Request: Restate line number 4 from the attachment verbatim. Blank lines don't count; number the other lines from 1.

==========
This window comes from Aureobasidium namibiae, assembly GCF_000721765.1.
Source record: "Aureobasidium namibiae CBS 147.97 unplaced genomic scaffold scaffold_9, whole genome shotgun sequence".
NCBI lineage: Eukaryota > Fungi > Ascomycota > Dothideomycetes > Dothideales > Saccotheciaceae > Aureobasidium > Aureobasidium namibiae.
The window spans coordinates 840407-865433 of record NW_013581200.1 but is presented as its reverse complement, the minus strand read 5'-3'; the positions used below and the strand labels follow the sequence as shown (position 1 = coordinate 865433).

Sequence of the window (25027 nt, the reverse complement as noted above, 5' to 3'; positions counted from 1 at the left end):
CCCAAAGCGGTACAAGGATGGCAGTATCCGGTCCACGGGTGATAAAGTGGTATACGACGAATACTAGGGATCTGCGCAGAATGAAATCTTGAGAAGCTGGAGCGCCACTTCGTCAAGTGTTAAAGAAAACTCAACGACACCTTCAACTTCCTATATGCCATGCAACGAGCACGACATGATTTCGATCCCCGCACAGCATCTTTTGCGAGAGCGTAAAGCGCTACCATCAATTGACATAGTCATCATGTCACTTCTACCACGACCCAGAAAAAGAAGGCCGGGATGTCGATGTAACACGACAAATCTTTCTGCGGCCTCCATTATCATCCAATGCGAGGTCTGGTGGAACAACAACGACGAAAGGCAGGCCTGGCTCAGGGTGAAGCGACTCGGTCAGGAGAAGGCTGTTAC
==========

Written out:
The window spans coordinates 840407-865433 of record NW_013581200.1 but is presented as its reverse complement, the minus strand read 5'-3'; the positions used below and the strand labels follow the sequence as shown (position 1 = coordinate 865433).